Decades Two was decked out in Zoe-themed glamor for the launch of her costume jewelry charity auction last Thursday night.
Monday, March 30, 2009
Wednesday, March 25, 2009
It must be so lovely to be walking down the street,
and suddenly see the thing that you did,
and see someone who's completely made it his. --Lou Doillon
When the multi-talented Lou Doillon partnered up with Lee Cooper, I knew long before I got a chance the results that it would be one of my all time favorite fashion collaborations. Her Artfl Dodger inspired collection of perfect high-waisted trousers, fitted jackets, and knitted cardigans has something for everyone. This is the kind of collection you can invest into knowing full well that you will get your money's worth, and better yet--these aren't trend pieces that will fall out of favor in a month, these are closet staples. Check out the Lee Cooper site for more information on the collaboration.
Thanks to Lou and everyone at Lee Cooper for sending over some pieces from the collection!
Thursday, March 19, 2009
"When I first found out that we were doing a guest-blog for Foam Magazine online, it was a similar excitement to being chosen as one of the Quiksilver Women It Girls—another dream come true. Like Quiksilver Women, and the “It Girl” shoot, Foam has a parallel objective of empowering women, and focusing on people who are out there working for skies-the-limit goals. Such empowerment is of supreme importance in this day where mainstream media and its commonality is nearly force-fed to children at birth to establish what is expected of them—all this from an industry that was based in creativity and individuality.
I have been a first-hand witness of this industry for nearly twenty years, and a former victim of it. I started modeling at age seven—my mother reluctantly introduced me to the industry via her job as a photographer, and I have been in it ever since; only just recently becoming aware of the actual psychosis and mire of the standards they set for the masses. At first I was a champion of the depravity, because that’s the way it’s set up: to appeal to our lowest common denominator—it’s a good time, but the sacrifices are huge if you aren’t aware. Thankfully I had an amazing mother who knew the industry well, but of course nothing could stop me from experiencing it first hand.
Thankfully she forced me into college for a bit. I hated most of it, but found a new freedom in writing, and majored in creative writing and poetry. The teachings of my freethinking, open-minded professors were severely countered when I began writing for larger publications that had their own agendas in place, independent of anything I could ever say. I first encountered this creative hold after I left my job as a columnist at a newspaper, and the Editor of The Homestead Review for a larger publication. Where the newspaper allowed me carte blanche, and control of my own subject matter, the larger allowed much less, and I surely had to follow the mass-market media opinion.
When I got the opportunity to be cast in the reality TV show “I’m from Rolling Stone,” to air on MTV, I was exposed to the world of celebrity intimately where the focus lay almost entirely in external looks in all subjects, another rigid, and invisible constraint. Also it hurled me head first into the spotlight, and I was up for worldwide public discussion—and keep in mind, this is still a show about writers, although looks and clothing choices can still be judged. Before the show even aired, there were endless blogs, message boards, and commentaries on the cast popping up all over the Internet. I have a whole closet full of clothes I bought from that time that I can’t even stand to look at because I bought them trying to appease the masses after those judgments got in, and made me feel unworthy—and the worst thing is I allowed that diminishment to happen. I put away all my favorite things in fear of judgment, and I even grew out my Keith Richards mullet that I loved to a more suitable mainstream length, and did I mention somewhere along the way my regular blonde was traded in for platinum? I sure did fit the bill, but I had turned into a pawn in the game, but like I said before, I allowed it: I allowed my image to run my life.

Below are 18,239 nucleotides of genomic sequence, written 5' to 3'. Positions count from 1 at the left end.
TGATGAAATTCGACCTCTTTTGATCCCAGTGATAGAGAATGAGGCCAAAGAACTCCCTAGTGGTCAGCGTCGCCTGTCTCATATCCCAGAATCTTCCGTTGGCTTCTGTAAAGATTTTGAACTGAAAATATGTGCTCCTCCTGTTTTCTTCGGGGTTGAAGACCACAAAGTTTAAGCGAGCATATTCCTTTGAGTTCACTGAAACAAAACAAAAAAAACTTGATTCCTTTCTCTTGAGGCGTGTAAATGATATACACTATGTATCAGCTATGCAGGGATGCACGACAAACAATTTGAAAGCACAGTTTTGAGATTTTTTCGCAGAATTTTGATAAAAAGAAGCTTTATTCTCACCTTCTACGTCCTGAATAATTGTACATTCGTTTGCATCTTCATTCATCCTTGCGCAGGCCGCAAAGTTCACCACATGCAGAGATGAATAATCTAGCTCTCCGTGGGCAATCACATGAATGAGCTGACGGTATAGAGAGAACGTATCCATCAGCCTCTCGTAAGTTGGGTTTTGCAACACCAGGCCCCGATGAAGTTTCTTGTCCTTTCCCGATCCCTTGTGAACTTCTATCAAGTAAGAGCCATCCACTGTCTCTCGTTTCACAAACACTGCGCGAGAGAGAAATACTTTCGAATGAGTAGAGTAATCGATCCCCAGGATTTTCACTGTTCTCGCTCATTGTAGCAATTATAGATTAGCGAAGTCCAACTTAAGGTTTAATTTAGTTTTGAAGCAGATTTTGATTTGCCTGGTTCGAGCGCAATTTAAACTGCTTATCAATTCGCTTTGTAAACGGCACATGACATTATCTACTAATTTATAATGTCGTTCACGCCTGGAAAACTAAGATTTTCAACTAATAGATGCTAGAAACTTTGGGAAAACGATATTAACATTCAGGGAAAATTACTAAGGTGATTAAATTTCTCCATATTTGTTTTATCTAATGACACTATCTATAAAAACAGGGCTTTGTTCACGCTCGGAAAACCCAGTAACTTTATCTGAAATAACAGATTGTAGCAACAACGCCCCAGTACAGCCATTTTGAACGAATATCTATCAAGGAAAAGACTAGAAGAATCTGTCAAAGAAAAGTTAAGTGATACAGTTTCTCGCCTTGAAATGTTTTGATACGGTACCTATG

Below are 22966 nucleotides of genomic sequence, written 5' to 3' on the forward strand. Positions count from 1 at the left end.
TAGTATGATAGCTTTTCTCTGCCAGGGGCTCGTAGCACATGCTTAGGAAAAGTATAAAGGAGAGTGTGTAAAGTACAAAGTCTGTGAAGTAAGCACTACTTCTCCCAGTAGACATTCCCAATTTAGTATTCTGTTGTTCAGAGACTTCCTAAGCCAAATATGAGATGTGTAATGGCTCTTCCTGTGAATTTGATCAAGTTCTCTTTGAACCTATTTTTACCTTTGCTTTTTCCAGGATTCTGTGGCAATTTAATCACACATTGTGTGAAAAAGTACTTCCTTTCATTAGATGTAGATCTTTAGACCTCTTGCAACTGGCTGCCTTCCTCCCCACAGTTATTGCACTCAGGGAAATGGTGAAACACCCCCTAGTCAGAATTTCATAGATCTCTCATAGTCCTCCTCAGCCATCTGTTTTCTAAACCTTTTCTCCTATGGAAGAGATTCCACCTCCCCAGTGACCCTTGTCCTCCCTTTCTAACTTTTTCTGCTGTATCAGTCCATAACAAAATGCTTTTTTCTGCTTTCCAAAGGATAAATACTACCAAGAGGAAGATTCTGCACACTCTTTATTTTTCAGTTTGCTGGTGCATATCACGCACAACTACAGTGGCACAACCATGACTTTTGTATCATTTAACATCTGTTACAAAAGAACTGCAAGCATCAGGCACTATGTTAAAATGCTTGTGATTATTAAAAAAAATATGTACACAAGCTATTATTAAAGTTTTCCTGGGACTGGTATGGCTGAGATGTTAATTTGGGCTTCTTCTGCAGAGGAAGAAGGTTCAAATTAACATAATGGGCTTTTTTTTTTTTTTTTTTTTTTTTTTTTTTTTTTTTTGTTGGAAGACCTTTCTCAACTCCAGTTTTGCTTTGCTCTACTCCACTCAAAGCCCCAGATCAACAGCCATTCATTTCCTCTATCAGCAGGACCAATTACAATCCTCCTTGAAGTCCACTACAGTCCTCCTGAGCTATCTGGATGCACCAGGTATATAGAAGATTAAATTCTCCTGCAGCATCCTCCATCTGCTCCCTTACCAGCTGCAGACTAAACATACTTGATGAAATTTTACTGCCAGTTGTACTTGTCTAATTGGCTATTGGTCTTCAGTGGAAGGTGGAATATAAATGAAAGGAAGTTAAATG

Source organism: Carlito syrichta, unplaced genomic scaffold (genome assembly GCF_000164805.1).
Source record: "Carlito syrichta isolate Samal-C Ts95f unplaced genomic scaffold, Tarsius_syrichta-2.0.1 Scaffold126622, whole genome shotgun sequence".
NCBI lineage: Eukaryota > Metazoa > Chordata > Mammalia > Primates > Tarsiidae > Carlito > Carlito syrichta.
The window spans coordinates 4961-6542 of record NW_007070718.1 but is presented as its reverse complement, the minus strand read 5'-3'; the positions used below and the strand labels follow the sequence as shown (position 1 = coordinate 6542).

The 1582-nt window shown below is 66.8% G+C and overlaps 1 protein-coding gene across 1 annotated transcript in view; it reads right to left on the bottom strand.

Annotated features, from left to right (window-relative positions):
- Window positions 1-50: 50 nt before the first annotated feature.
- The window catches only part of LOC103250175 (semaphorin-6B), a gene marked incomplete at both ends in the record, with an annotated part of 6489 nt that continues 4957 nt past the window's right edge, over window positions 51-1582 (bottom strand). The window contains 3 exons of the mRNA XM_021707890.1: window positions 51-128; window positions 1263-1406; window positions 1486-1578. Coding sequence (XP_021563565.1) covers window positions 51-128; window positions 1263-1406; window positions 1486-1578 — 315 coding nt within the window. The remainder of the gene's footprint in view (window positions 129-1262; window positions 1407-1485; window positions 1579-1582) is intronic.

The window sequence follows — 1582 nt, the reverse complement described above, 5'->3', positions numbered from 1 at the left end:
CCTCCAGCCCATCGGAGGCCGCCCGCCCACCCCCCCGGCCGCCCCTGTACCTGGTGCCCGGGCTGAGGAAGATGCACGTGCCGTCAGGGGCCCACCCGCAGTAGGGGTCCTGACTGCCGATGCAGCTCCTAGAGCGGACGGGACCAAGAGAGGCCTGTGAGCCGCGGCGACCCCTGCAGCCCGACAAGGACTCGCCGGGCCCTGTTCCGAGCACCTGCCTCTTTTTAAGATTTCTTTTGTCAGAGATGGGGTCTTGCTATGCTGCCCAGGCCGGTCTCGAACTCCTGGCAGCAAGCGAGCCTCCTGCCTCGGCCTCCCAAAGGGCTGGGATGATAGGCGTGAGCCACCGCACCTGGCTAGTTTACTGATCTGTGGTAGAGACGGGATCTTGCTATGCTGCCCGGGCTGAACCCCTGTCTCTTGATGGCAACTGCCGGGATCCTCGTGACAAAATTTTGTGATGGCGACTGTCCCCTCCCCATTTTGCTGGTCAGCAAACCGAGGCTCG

Pop culture and media has become a subject of such supreme importance, and also supreme stress for women who are imprisoned by it through the fear of acceptance. These words “beauty” and “ugly” are human creations for judgment and control, and nothing more—but if allowed, they paralyze an individual with fear into either complying with the masses, or being labeled a freak of some kind, and cast off into some sort of worst dressed list out there. The effects of this are everywhere; women being pitted against each other in the silent contest about who’s physical body, and its garments are best, which directly corresponds with aging; men are only considered more desirable and attractive as they age. All those “silver foxes,” and “distinguished gentlemen” that are glorified endlessly, and women turn into “cougars,” that’s all we get-- a desperate, hungry cat on the prowl. Women are trained to fear age almost above anything else, because it ties into our survival. We fear birthdays, wrinkles, being dried-up, and undesirable to the population, while men become “seasoned,” and only more desirable.
I honestly started fearing and resenting my birthdays after I turned 21! I nearly had a heart attack at 25—or “over the hill” in model years. I though, “Oh boy, this is it, time to go to the convent, or just whither up and die—it’s all over now,” what a farce. When the industry insists on employing and casting 13, 14, and 15 year olds to sell clothing on their starving lithe frames to the populous, the standard of beauty is completely unreachable. And it is those impossible standards that silently dictate what is acceptable, and worse, normal to people everywhere—skin that hangs off the bone, size 2, flawless. So now we have youth and beauty inextricable combined. This subjugation of women is so acceptable, in fact, it is desirable; it’s taken on an attractive mask in the form of attractiveness; all those products to keep you young and pretty, all the surgeries to stretch your skin tighter, make your breasts bigger, lips fuller, injecting poison to hide wrinkles of time, all the fad diets to keep you in an acceptable eating disorder, the clothing that constricts, the shoes that cause foot problems—and more importantly, the damage that is done to the spirit of the people who think that this is the only option they have.